New York, New York. In past years a wide variety of folks from across the Digital Asset Management system industry have traditionally met for a week long conference in the center of New York. For 2021, like last year, we exchanged a Manhattan hotel for our home office, and conference rooms for the now familiar Zoom sessions as the DAM Industry Week event went virtual.
Although the meeting was virtual, the quality and depth of the conference presentations was just as engaging and informative as in past years.
The week was organized on an industry vertical basis with each day being focused on a specific sector.
- Day one - Consumer Packaged Goods
- Day two - Media and Entertainment
- Day three - Education
- Day four - Financial services
Day five - Healthcare
The various use-cases and stories were all fascinating and reflected many of the specific challenges and opportunities specific to the individual market sectors. But it was also interesting to note that several common threads and themes emerged across the various industries too. Here’s a few notes and thoughts on some of the common themes that I noticed.
DAM is Foundational Irrespective of the Industry
At least once each day, and sometimes more, I heard a speaker mention how DAM was a core capability within their enterprise. In many cases, it hadn’t been planned as such, but once implemented and in use, the real value of well thought out asset management had bought new opportunities to build more efficient digital supply chains, and in a couple of examples had actually resulted in the introduction of new asset based revenue streams.
Integration with other Business Systems
Placing the digital assets at the center of the digital supply chain by connecting the DAM with business systems was key to expanding the use and value of the DAM. By connecting content and data companies were able to introduce internal efficiencies, reduce duplication, and deliver improved, consistent customer experiences. While initially this may seem to apply mainly to the product companies, it became clear during the week that the basic principle of connecting assets with data from other systems was a common goal.
Metadata is Key
If there was one word used more than any other during the week it was ‘metadata.’ Without metadata, the assets we manage are just files. It is metadata that turns them into business assets. As one speaker pointed out often other areas of the company are producing metadata (even if they don’t call it that) that can add additional value to an asset. Developing a good taxonomy for your metadata can help develop a common language across the enterprise that will make integration with other systems easier.
The use of Artificial Intelligence (AI) and Machine Learning (ML) to help apply metadata at speed and scale was also discussed. And while there are still some trust and validation concerns it is starting to be applied across the board as a tool to be used alongside your subject matter experts.
The Need to Understand Context
One of the interesting threads that emerged was thinking about the context of, and around, our assets. With the increasing use of AI / ML to examine assets we need to ensure that what is being tagged is correct, and that the image metadata reflects what is actually in the image and the intent of the image. This is where we need a human-in-the-loop to work alongside the AI/ML to validate results. Even then we need to consider our own built in assumptions and biases about what an image represents. We need to understand the context of what is in the image.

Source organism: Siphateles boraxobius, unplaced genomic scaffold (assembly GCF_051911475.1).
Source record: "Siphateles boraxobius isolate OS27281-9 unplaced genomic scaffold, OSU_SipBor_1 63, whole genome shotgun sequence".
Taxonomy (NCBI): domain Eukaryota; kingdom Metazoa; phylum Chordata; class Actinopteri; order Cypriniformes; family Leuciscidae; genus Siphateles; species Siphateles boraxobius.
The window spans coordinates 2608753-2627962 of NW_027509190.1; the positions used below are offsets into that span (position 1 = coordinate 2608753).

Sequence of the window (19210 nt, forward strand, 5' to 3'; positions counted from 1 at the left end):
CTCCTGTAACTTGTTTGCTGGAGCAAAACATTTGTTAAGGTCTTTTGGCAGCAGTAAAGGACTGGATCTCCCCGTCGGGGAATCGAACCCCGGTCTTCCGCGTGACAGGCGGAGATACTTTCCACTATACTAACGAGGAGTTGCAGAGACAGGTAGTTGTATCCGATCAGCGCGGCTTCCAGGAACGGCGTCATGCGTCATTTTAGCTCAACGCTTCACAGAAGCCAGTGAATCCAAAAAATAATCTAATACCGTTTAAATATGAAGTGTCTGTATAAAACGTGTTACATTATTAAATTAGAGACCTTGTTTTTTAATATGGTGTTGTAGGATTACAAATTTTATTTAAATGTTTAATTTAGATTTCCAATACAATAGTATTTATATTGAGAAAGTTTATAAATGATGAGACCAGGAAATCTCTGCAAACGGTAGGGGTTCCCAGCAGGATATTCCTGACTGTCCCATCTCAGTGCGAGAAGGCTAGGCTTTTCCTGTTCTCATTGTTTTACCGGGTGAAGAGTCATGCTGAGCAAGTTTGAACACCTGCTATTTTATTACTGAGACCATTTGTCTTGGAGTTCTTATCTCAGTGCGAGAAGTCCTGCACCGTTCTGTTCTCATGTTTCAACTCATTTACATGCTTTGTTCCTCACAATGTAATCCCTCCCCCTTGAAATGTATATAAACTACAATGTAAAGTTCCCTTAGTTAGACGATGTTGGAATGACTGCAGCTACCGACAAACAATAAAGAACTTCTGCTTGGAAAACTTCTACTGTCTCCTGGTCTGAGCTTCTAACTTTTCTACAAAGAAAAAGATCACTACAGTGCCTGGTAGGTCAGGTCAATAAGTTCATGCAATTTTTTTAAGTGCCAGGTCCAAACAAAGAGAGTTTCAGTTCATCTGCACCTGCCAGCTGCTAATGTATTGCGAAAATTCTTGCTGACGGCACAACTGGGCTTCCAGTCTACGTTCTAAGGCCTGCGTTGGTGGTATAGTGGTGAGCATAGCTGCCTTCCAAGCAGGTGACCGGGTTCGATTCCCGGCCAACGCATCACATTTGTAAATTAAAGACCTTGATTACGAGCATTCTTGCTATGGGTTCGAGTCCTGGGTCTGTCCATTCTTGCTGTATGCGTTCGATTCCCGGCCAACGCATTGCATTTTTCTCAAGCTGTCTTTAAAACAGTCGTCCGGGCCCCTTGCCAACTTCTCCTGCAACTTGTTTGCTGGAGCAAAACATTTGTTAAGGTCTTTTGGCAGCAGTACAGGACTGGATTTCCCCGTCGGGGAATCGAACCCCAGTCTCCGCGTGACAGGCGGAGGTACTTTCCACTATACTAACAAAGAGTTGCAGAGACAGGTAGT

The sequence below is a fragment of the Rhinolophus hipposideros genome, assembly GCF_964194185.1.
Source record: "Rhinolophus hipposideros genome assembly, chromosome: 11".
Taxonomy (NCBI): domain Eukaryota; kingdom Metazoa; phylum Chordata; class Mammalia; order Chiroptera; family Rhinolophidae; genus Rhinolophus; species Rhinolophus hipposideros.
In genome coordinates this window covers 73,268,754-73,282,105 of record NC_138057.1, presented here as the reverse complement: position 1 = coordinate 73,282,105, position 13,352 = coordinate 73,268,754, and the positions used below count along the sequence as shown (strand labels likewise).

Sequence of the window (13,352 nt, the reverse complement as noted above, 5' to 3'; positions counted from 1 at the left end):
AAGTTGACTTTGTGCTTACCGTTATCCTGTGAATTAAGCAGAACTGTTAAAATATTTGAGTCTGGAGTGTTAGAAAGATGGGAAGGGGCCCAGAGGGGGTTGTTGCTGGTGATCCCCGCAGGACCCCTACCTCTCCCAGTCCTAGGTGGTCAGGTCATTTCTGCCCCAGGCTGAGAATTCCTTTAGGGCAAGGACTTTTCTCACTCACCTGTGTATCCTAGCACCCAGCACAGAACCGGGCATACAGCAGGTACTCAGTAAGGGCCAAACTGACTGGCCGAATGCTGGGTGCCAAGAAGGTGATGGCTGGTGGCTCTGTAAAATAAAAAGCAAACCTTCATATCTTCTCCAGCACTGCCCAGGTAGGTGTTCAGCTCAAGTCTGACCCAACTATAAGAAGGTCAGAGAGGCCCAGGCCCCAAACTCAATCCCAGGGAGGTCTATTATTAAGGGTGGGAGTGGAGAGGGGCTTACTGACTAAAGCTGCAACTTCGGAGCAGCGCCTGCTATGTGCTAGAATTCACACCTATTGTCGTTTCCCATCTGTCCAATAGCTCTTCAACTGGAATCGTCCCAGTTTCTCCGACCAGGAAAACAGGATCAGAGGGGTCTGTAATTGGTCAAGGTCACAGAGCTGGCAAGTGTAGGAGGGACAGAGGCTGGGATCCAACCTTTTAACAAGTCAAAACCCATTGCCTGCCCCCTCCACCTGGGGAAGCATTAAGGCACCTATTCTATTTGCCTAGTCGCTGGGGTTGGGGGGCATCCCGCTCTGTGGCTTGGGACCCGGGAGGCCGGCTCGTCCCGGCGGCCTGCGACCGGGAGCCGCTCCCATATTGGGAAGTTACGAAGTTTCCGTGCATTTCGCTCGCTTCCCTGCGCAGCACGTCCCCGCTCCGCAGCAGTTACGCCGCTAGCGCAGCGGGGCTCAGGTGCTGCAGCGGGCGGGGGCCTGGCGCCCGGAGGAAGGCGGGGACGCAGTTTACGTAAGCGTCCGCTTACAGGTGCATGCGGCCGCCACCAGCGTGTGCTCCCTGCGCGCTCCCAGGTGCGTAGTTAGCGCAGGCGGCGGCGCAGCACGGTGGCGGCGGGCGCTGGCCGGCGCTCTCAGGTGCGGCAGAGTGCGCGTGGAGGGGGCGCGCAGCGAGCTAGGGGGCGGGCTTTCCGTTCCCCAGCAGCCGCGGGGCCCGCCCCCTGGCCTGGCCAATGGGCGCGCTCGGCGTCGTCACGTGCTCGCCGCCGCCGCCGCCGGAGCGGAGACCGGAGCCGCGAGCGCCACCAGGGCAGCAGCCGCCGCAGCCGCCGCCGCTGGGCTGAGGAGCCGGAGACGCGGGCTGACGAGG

We also need to understand the context of where and asset is being used. The days of one asset being created for use in one specific way are gone. Assets can now be used in different ways across multiple channels and distribution platforms, so the context of each experience where the asset is presented needs to be understood.
Personalization continues to be a buzz-word with many companies DAM implementations being driven as part of a C-level mandated personalization initiative. However the term ‘personalization’ is still often poorly defined. The degree of market segmentation needs to be considered so the the appropriate metadata and content models can be built to achieve the right level of personalization.
The idea of breaking up content into its constituent parts so that they can be reassembled to create variant assets has been around for a few decades in many industries. It is now beginning to gain traction in marketing and other customer facing activities as a way to address personalization. From a DAM perspective, this means separating base images from logos, copy text, legal statements etc and treating them as individual, but related, assets. While this is relatively easy to achieve in a low-volume instance, to gain real flexibility at scale the content needs to be engineered to be reusable from the moment of origination.
Accuracy and Approvals
Within the regulated industries legal, regulatory, and in some cases medical, review and approval is a major component of building any digital content supply chain. But even in non-regulated industries nearly every company has some sort of approval process. Ensuring that the DAM can work with these approvals is essential in ensuring the accuracy and consistency of the assets, the information contained within them, and that the right assets are used in the right channels. Steps to achieving that in more efficient ways can be achieved by a combination of metadata, DAM workflow, business rules, and integration with other systems. In many ways approvals and accuracy of our assets to deliver the experience is the combination of all the other themes mentioned above.
While this year’s event was engaging, thought provoking, and provided a lot of information, I will admit that I missed seeing my industry colleagues, and that next year we can meet to discuss these topics in person.